ad hominem

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Related to Ad personam: hominem, Argumentum ad personam

ad hom·i·nem

 (hŏm′ə-nĕm′, -nəm)
1. Attacking a person's character or motivations rather than a position or argument: The candidates agreed to focus on the issues rather than making ad hominem attacks against each other.
2. Appealing to the emotions rather than to logic or reason.

[Latin : ad, to + hominem, accusative of homō, person.]

ad hom′i·nem′ adv.
Usage Note: Those readers who have studied Latin will know that the preposition ad means "to" or "toward" and that the hominem of ad hominem is an inflected form of the noun homo ("person"), making the literal meaning of the phrase "toward the person." But toward which person? Though ad hominem is usually used nowadays to describe a personal attack, the homo of ad hominem was originally the audience to whom an argument was addressed, not the opponent at whom a personal attack is directed. The phrase denoted an argument designed to appeal to the listener's emotions rather than to reason, as in the sentence That candidate's evocation of pity for the small farmer struggling to maintain his property is a purely ad hominem argument for reducing inheritance taxes. This usage had already begun to wane by the 1990s: in our 1997 survey, only 37 percent of the Usage Panel found this sentence acceptable, and in our 2013 survey, only 34 percent did. The phrase is now chiefly used to describe an argument based on the personal traits of an adversary rather than on the merits of the case: Ad hominem attacks on one's opponent are a tried-and-true strategy for people who have a case that is weak. This sentence was acceptable to 90 percent of the Panel in 1997 and 98 percent in 2013. The expression also has a looser use in referring to any personal attack, whether or not it is part of an argument, as in It isn't in the best interests of the nation for the press to attack him in this personal, ad hominem way. This use was acceptable to 65 percent of the Panel in 1997 and to 72 percent in 2013.

ad hominem

(æd ˈhɒmɪˌnɛm)
adj, adv
1. directed against a person rather than against his arguments
2. based on or appealing to emotion rather than reason
[literally: to the man]

ad ho•mi•nem

(æd ˈhɒm ə nəm, -ˌnɛm)
1. appealing to one's prejudice, emotions, or special interests rather than to one's reason.
2. attacking an opponent's character rather than answering an argument.
3. in an ad hominem manner.
[< Latin: literally, to the man]

ad hominem

A Latin phrase meaning to the man, often used to describe attacks made on an opponent’s character as opposed to his arguments.
ThesaurusAntonymsRelated WordsSynonymsLegend: hominem - appealing to personal considerations (rather than to fact or reason); "ad hominem arguments"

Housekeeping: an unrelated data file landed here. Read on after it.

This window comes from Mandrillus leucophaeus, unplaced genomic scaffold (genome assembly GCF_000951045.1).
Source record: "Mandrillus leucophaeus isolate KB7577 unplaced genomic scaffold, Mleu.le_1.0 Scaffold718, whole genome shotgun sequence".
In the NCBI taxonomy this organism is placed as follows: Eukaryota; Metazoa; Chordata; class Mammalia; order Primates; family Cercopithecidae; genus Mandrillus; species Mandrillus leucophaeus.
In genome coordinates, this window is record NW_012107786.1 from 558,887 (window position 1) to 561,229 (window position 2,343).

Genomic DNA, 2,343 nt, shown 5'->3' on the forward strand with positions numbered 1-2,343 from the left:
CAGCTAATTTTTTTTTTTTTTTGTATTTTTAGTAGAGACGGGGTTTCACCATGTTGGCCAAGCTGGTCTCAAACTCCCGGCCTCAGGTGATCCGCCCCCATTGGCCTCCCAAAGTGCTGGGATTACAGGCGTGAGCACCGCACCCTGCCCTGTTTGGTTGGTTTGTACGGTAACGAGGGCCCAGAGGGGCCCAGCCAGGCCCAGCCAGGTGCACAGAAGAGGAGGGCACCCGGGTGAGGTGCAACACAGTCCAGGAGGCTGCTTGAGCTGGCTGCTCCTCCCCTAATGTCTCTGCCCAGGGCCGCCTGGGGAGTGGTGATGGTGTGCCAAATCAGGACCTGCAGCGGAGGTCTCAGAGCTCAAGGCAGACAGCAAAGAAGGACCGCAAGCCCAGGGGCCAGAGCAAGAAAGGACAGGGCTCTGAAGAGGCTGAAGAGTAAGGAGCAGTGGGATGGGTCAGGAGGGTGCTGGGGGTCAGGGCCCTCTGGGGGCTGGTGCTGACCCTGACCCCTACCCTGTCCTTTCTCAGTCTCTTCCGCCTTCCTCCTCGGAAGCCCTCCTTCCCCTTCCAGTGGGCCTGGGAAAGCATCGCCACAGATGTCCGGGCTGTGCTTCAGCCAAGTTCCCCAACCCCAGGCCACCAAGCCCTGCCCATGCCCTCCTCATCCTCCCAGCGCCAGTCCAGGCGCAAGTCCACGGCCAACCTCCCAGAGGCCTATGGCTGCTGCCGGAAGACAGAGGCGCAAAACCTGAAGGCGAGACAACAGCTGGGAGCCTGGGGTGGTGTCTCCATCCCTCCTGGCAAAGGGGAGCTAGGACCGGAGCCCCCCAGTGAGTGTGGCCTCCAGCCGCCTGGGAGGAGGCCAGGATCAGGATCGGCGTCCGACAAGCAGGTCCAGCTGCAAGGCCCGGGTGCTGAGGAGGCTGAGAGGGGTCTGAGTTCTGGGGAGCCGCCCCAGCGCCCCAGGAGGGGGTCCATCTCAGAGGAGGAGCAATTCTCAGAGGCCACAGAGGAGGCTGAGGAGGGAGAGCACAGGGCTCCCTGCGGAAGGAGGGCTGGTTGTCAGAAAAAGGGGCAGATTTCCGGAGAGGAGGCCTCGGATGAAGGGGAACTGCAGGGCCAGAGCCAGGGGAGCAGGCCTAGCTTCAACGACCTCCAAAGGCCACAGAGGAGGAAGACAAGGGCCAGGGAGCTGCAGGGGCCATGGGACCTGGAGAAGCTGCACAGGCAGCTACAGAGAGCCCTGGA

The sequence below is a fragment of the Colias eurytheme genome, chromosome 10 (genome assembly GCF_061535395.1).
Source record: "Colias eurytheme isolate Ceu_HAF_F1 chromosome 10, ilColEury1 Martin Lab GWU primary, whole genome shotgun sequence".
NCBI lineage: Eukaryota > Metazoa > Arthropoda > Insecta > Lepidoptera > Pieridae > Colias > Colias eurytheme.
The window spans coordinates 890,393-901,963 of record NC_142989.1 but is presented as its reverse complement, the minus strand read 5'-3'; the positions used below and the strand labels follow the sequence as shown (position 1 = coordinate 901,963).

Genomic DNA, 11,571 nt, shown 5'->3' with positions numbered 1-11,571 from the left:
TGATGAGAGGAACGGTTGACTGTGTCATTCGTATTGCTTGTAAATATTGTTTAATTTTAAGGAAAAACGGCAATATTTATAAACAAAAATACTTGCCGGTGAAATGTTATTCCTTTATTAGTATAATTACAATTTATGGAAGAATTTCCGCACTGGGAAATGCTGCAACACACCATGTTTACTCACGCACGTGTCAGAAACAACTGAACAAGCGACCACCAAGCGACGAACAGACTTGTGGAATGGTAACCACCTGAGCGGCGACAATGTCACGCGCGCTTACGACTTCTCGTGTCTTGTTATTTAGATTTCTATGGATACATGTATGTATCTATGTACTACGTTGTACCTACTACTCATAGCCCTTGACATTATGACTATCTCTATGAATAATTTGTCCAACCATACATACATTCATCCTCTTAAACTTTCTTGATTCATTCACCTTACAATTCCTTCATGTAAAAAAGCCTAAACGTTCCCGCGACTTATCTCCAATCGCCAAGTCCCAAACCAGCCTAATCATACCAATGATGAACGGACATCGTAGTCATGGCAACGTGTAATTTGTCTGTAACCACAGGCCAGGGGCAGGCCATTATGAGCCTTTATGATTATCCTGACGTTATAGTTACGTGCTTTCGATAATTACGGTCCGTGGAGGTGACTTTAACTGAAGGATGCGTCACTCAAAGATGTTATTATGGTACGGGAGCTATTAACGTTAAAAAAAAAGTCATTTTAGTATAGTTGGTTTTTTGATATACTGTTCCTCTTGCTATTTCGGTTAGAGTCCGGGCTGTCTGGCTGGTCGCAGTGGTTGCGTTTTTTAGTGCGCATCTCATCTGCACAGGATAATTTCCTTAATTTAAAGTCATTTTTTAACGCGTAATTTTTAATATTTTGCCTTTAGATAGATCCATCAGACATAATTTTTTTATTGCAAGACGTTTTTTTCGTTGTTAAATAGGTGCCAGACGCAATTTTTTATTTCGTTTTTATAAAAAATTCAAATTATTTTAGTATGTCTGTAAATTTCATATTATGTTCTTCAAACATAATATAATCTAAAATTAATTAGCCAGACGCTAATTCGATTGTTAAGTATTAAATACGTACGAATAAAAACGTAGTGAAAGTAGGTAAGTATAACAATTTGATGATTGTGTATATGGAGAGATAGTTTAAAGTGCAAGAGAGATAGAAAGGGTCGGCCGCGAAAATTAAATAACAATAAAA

personal - concerning or affecting a particular person or his or her private life and personality; "a personal favor"; "for your personal use"; "personal papers"; "I have something personal to tell you"; "a personal God"; "he has his personal bank account and she has hers"
References in periodicals archive ?
Lottides argued that the ombudsman was an ad personam institution and powers were vested exclusively to the individual and not to a service or department.
The Chief Executive has appointed 28 persons, on an ad personam basis, as panel members of the Private Columbaria Appeal Board for a three-year term from September 29, 2017, to September 28, 2020.
It is available with multiple colour and trim options, including new materials and extensive use of carbon fibre and total personalisation via Lamborghini's Ad Personam personalisation program.
The Ad Personam individualisation programme offers further alternatives, including five matt exterior colours.
En este marco, en que la invectiva ad personam aparece con fuerza, la autora ubica a Juan de Tassis, Conde de Villamediana, quien utiliza patrones y tipologias varias (parodias, parafrasis y glosas), intercala lenguajes (heteroglosia), hibrida codigos (lo moral, amoroso y lirico) y usa formas estroficas variadas (sonetos, tercetos, decimas, letrillas, romances, chaconas y ovillejos).
Deux arguments classiques decoulent de ce type de liaison, l'argument ad personam et l'argument d'autorite.
5) The conference, entitled "Comparing Modes of Governance in Canada and the European Union: Social Policy Engagement across Complex Multilevel Systems," held on 14-15 October 2011 was sponsored by the Canada-Europe Transatlantic Dialogue (funded by the Social Sciences and Humanities Research Council of Canada), the European Commission (Jean Monnet Chair Ad Personam held by Amy Verdun), and the Institute of Public Administration of Canada.
In its 64th year of existence, the Swiss Commission of UNESCO has 20 members; all appointed ad personam by the Federal Council for a period of four years.
Lamborghini's Ad Personam program is available on its entire
Estudios sobre los foros de los lectores realizados en Espana (Mancera Rueda, 2009; Ruiz, Masip, Mico, Diaz-Noci y Domingo, 2010) han puesto de presente que en tales espacios de interaccion virtual son frecuentes actos de habla como el insulto y argumentos como el ataque ad personam, en desmedro de la busqueda cooperativa de consensos racionales entre los lectores (Habermas, 1997).
Ghedini --quien reparte su tiempo entre los tribunales y el Parlamento- ha sido clave para Berlusconi: ha concebido algunas de las llamadas leyes ad personam para beneficiar al primer ministro en su doble papel de empresario y gobernante.
One of the key actions developed by this programme is the funding of chairs, ad personam chairs, centres of excellence, modules (see box) within the European Union and beyond (see separate article) for a period of three years.